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Here’s how to ace adaptogens
Deadlines are having a party on your calendar, your bestie is having a meltdown, your car is in the shop, and, oh, you’re out of toilet paper. Meanwhile your heart’s racing and you can’t concentrate. Hello, stress! Before you reach for a comfort cronut or guzzle that fourth latte, there's another way to cope with the pressure — adaptogens.
Adaptogens can help your body adapt to life’s doozies. These herbs aid our bodies in reacting to or recovering from both short- and long-term physical or mental stress. Some also boost immunity and overall well-being. Research shows adaptogens can combat fatigue, enhance mental performance, ease depression and anxiety, and help you thrive rather than just muddle through.
So whether you’re training for a marathon, enduring a marathon study session, or even just sprinting through a stressful midday meeting, adaptogens may be key.
“As women living modern lives, we are going to have plenty of stress,” says Leslie Korn, PhD, “but if our body and mind has a biological boost, like adaptogens, in order to cope better with this stress, then we will be less likely to get sick.” Korn is a Harvard Medical School-trained traumatologist who uses integrative approaches to treating the mind and body. She says adaptogens enhance our ability to come into balance.
This is how adaptogens work:
When we face a stressor, whether physical or mental, our bodies go through what’s called general adaptation syndrome (GAS). GAS is a three-stage response: alarm, resistance, and exhaustion. Adaptogens help us stay in the resistance phase longer, via a stimulating effect that holds off the exhaustion. Instead of crashing in the midst of a stressful moment, task, or event, we attain equilibrium and can soldier on.
“Like a mini vaccine, some adaptogens appear to inoculate us to stress and help us cope,” Korn says.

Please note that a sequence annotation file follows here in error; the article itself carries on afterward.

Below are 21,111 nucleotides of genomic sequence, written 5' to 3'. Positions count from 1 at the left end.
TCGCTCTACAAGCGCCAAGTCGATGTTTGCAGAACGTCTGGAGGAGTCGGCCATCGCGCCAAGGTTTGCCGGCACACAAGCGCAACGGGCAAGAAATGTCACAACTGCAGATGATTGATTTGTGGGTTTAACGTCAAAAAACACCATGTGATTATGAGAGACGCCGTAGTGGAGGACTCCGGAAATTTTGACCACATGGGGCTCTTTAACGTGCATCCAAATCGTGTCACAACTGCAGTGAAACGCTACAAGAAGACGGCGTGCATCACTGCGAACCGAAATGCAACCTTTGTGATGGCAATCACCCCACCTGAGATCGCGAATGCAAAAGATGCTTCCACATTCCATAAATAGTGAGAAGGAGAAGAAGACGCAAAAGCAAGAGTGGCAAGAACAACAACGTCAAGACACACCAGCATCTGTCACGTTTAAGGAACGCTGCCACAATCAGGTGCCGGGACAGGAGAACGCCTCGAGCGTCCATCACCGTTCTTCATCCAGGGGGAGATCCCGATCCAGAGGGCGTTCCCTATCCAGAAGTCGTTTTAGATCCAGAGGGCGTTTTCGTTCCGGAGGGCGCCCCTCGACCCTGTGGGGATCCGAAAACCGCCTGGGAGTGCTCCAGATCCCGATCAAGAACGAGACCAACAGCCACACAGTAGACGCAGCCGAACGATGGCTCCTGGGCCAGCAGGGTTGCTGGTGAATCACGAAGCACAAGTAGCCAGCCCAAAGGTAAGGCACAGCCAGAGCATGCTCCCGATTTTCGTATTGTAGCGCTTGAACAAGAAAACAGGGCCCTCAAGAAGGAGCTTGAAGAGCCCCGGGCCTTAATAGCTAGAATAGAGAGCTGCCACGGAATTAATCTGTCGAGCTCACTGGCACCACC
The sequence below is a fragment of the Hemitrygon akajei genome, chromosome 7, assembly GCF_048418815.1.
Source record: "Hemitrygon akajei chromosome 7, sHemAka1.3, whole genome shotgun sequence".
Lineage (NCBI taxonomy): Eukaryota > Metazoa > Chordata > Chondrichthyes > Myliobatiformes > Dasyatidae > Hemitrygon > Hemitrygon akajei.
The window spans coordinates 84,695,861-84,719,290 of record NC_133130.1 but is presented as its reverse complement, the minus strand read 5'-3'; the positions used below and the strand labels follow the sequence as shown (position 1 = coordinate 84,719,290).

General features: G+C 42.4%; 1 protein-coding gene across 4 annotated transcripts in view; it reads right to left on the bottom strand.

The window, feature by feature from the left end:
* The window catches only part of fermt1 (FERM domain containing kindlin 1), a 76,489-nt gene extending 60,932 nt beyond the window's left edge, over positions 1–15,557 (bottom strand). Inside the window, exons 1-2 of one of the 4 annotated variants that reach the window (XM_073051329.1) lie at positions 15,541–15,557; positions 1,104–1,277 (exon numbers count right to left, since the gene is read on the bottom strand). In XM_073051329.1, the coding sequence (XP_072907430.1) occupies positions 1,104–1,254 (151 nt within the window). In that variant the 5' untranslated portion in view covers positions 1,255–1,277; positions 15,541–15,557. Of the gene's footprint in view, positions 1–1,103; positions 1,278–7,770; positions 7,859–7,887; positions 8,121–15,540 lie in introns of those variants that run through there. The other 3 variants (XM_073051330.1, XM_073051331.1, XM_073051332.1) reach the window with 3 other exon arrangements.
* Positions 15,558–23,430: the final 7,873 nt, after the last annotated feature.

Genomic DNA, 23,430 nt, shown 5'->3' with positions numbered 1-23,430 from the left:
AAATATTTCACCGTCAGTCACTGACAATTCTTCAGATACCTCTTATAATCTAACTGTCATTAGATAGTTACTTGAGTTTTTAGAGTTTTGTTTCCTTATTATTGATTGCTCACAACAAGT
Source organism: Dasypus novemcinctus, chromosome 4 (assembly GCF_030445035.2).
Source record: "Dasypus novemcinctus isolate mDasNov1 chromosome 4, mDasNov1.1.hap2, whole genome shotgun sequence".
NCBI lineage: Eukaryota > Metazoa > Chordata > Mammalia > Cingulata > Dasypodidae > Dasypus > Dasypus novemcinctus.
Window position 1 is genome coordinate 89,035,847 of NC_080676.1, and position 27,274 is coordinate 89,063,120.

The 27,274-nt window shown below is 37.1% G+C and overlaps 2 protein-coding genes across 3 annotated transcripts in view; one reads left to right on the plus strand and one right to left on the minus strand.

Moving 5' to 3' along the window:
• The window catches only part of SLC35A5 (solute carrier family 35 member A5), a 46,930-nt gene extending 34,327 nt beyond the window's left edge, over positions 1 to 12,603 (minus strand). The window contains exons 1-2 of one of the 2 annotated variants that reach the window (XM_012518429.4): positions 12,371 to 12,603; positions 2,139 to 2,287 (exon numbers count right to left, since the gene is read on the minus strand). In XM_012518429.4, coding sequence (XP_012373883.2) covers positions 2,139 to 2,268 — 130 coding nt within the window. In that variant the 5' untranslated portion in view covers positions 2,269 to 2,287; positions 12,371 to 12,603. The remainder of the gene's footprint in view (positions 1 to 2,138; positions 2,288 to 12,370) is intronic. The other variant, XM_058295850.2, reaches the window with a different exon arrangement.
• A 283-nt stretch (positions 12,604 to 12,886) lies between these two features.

When we can adapt to stress, we perform better and feel better despite what’s stressing us out. And with that, we can also improve our health and well-being. When you’re stressed, your adrenal gland releases the stress hormone cortisol, which then energizes you to tackle an emergency. But too much too often is usually bad for our bodies.
“Cortisol is often the culprit for weight gain, especially around the belly area,” says Tara Nayak, a naturopathic physician in Philadelphia who recommends adaptogens to her clients. “When you reduce stress with adaptogens, you reduce stress hormones and hence their effect on weight gain.”
Adaptogens have the potential to help indirectly with other health issues, like pain, digestive concerns, insomnia, and more. “Stress sets off a cascade of physical responses that affect immune function, our hormones, our cognitive function system, and our internal clock, called our circadian rhythm,” Korn says. “If these stressors persist, this leads to chronic illness.”
Each adaptogen has a different effect on the body, so the choice of which one to take will depend on the result you seek. For example, if you’re both frazzled and fried, ashwagandha might be the ticket to both energize and relax you.
Follow dosing instructions carefully